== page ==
Aaron Rodgers goes down and nothing is right in Packerland.
Mike McCarthy forgot how to coach. General Manager Ted Thompson is an idiot. Dom Capers? Is it true his middle name starts with an "F"?
The offense is boring and the defense can't stop a runny nose. The only Green Bay institutions escaping criticism these days are Kroll's and the church booyah feed. The only thing for sure is that the circular firing squad is now in session among Packers after the team lost three straight with Rodgers' snapped a collarbone. Everything sucks, they say. All is lost. Everyone at 1265 Lombardi is stupid.
A Hall of Fame quarterback in-waiting covers up a lot of warts and Rodgers did that and then some during the five games he finished this season. Folks making February hotel reservations in the Twin Cities after the 4-1 start are now cursing the Packers brass after the Monday night loss to the Lions. Rodgers' loss is massive, revealing cracks in what looked to be a Super Bowl foundation.
Rodgers' departure is one of injuries that laid waste to a Packers roster that looked good enough on paper in August to make them many an expert's choice to go to LII. Other teams lost QB's, too, and seem to be maintaining--Minnesota is winning with third-stringer Case Keenum--but when Rodgers left, Green Bay got exposed, especially on the defensive side of the ball. It couldn't get off the field at the end of the Dallas victory and it was on #12 and the offense to save the team's bacon.
That's when times were good.
Head coaches get second-guessed. So do assistants. Players are always fair game, and so are General Managers. Ted Thompson took a free-agent flier unlike any he's ever done before in signing Martellus Bennett and others during the past off-season. The same fans calling for his head in November are the same ones who wanted him out of town back in March for not fluffing the roster with available, veteran talent. We like to call ourselves "knowledgeable" but the fact is we're just as fickle, emotional and hypocritical as those who follow other teams. Sorry. Rip McCarthy for being too cautious with Hundley. Tear Capers apart for a predictable, underachieving "D", but leave Thompson alone when it comes to rolling the dice. If you want to have at him for anything, light him up for not owning the Bennett issue, leaving it to McCarthy to squirm, hedge, parse and finally get snarky with reporters after their 15th question about a player who never fit.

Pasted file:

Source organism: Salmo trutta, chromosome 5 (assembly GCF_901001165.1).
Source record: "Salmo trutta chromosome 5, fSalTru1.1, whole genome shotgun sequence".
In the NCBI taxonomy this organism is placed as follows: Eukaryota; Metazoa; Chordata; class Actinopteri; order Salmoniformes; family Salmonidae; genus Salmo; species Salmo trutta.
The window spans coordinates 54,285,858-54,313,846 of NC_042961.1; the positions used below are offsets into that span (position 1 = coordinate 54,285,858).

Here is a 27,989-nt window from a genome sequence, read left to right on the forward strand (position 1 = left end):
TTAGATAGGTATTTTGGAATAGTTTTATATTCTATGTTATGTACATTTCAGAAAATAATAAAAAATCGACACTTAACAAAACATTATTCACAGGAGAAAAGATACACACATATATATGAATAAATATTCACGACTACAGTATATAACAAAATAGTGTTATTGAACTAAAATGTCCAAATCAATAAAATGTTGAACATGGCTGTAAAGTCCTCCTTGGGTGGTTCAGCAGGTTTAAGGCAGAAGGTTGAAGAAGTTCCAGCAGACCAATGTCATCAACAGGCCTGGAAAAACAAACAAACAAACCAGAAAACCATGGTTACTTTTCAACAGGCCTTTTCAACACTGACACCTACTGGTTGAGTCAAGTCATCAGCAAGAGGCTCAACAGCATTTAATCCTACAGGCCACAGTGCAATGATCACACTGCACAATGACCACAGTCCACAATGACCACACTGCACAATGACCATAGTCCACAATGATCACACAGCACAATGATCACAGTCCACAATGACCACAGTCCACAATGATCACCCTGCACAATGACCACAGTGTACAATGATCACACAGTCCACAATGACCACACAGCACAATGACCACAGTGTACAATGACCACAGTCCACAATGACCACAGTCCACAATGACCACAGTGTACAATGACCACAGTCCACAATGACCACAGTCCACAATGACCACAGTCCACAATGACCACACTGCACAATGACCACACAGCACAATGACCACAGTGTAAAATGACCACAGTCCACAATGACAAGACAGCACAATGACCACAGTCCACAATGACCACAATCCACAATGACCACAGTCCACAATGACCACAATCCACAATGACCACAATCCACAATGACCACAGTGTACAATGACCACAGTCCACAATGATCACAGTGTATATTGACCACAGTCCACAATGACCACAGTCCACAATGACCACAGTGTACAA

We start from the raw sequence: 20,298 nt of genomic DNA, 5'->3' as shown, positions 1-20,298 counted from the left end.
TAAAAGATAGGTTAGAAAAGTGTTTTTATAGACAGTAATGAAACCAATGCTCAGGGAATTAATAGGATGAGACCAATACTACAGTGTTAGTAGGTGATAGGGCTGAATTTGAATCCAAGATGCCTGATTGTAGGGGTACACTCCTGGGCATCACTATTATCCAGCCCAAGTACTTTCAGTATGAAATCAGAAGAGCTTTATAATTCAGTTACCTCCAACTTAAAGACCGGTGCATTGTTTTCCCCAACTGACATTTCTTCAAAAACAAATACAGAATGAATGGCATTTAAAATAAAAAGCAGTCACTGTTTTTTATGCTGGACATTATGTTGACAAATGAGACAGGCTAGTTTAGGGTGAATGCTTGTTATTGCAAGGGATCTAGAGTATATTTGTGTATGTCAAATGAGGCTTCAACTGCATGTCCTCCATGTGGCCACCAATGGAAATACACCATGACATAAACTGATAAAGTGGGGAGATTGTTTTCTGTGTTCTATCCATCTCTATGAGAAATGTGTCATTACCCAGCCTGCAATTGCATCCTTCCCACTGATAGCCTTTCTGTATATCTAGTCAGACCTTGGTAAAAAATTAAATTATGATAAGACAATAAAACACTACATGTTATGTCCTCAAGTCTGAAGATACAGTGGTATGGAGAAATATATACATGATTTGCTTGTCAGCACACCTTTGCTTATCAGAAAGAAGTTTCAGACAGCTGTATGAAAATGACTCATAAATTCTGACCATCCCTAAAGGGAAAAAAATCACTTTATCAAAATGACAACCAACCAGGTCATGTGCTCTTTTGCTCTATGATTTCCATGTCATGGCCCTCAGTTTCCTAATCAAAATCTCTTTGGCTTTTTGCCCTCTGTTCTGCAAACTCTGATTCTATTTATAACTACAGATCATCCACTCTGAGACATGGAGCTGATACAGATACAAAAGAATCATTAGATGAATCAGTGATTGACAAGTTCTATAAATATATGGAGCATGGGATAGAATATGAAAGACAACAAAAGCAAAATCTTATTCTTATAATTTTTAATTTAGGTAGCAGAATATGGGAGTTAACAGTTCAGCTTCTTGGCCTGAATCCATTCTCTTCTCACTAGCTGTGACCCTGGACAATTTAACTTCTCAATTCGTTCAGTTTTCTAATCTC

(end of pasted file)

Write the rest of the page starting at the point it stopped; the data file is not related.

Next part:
Accountability was a hallmark of the Bob Harlan/Ron Wolf era, when a front office treated the fans it claimed to admire with respect. That's the least they could do after decades of loyalty through lean years and a stock campaign or two that garnered millions in return for "shares" that amount to worthless receipts. GM Wolf answered any and all questions, good times and bad. He was great copy when winning, brutally honest in defeat, as in the "fart in the wind" label he hung on his team after losing Super Bowl XXXII to the Broncos.
Thompson only talks when ordered to and, when he does, he serves up nothing-burgers. By letting silence rule, team president Mike Murphy forces McCarthy and his players to answer for the sins of the front office. The NFL isn't a democracy and fans don't have a speaking part when it comes time to pull the trigger on a free agent or decide what's needed on draft day, but they deserve the dignity of an honest take from the man who's job it is to make those calls.
Those folks in the seats are about to be tested, too: just how loyal will they be as the season plays out? Will Lambeau be packed to the rafters come December if the worst-case scenario happens and the losses mount? Or will Packers fans do what others across the country do when fed an inferior product and vote with their feet, opting to stay home or at the corner tap? Worse yet, what if they decide to put tickets that have been in the family since Uncle Klaus helped beat the Kaiser up for bid on Seat Geek? What would make for worse optics: row upon row of exposed aluminum bench for that last game against Minnesota December 23rd when the visitors might be on the cusp of a playoff berth or a full house that's half Packers, half Vikings? Do we want to live in a world where Lambeau chants of "Skol Vikings" are louder than those of "Go Pack Go"?
Everyone's on the clock here as the second half of the season is nigh. Victories fix everything but continued defeats will test the team to the core, from the fifth string DB to the most powerful of suits. Win or lose, transparency would be a welcome change from a disturbing new Green Bay tradition that has a franchise claiming to embrace its fans allowing it's GM to hold them at arm's length through good times and bad.